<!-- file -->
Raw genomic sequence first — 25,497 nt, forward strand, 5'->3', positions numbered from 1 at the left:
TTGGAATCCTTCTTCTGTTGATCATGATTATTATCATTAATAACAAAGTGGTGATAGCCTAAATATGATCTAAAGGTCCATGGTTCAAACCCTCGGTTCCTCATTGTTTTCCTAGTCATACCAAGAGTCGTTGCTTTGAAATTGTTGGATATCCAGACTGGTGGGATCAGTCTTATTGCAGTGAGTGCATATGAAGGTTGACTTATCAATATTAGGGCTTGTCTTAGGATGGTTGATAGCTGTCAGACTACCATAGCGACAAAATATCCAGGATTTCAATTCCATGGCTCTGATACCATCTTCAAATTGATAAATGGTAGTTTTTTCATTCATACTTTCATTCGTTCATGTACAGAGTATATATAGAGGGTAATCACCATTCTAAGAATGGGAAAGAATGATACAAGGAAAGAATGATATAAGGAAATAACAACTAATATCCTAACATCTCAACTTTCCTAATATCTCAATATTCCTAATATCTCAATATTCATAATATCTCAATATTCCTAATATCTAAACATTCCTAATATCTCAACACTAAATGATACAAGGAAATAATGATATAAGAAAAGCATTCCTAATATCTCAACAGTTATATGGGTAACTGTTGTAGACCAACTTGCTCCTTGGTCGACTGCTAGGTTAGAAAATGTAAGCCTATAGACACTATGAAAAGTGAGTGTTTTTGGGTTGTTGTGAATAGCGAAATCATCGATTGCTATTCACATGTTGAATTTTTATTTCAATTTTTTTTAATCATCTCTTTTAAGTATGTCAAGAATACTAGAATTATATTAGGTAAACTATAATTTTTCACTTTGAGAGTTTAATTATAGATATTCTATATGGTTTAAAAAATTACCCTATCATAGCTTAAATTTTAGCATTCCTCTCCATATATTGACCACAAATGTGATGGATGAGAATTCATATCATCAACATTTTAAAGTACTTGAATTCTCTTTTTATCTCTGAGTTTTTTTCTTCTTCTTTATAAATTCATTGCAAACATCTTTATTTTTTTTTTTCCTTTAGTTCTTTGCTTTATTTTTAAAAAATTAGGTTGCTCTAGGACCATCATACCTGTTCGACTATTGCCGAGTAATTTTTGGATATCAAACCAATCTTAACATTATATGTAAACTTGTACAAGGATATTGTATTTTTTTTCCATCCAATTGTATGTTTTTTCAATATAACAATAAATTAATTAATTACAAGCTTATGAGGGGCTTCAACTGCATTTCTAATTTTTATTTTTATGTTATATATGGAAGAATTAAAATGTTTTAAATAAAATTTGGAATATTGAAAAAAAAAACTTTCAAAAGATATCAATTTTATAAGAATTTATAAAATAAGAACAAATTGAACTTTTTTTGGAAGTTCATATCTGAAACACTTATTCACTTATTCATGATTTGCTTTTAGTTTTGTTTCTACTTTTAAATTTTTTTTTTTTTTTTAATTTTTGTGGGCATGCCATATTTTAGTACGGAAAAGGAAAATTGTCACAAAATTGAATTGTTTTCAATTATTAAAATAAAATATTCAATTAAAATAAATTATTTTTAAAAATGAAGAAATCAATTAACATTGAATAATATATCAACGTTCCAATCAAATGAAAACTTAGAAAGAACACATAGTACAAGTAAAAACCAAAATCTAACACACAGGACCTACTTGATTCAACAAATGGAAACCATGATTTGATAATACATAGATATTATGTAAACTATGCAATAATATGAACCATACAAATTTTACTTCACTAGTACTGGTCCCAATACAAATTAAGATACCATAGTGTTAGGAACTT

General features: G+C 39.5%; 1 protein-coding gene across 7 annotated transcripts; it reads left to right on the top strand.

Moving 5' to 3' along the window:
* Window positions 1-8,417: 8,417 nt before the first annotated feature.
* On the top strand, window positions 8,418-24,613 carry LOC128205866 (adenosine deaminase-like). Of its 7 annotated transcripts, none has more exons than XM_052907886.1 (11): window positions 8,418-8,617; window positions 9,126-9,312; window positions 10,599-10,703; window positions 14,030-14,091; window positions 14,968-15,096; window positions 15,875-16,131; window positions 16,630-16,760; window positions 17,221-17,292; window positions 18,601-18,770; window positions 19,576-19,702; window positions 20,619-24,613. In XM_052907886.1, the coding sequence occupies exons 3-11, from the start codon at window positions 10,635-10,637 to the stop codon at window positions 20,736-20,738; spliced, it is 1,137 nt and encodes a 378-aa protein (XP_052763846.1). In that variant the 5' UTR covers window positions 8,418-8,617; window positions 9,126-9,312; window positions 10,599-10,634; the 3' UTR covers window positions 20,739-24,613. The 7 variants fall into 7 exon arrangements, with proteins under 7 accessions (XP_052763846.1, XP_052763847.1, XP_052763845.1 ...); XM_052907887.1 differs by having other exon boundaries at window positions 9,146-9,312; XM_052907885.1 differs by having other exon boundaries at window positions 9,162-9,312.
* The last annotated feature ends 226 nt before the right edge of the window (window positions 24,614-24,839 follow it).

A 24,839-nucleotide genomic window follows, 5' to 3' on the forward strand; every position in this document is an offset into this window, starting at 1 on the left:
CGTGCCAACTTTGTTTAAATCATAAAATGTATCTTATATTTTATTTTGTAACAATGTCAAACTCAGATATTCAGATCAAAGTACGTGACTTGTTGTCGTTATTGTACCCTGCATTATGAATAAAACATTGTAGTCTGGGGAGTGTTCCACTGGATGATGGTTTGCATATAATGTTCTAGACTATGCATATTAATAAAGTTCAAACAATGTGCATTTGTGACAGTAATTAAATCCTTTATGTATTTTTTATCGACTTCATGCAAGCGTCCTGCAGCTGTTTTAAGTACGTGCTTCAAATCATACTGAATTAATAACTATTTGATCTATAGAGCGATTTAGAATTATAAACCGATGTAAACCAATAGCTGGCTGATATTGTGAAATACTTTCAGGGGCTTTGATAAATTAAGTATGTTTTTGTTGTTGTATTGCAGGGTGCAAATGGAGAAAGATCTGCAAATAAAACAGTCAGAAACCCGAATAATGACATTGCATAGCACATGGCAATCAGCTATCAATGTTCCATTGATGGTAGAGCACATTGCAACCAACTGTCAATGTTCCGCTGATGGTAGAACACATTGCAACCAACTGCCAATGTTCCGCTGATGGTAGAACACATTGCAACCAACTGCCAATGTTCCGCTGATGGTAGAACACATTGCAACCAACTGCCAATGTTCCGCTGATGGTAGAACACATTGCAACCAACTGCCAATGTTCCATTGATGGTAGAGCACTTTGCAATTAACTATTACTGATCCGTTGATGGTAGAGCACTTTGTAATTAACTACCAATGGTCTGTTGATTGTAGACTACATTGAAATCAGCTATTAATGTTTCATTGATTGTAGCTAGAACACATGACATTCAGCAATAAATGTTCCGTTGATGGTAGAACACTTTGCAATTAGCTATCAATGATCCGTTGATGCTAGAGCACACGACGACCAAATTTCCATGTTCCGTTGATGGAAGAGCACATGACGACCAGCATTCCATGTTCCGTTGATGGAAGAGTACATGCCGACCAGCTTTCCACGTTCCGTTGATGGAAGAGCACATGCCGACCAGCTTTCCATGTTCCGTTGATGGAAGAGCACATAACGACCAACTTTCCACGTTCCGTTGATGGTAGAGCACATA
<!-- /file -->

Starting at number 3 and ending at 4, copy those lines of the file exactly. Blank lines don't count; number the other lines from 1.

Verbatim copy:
General features: G+C 39.5%; 1 protein-coding gene across 7 annotated transcripts; it reads left to right on the top strand.

Moving 5' to 3' along the window: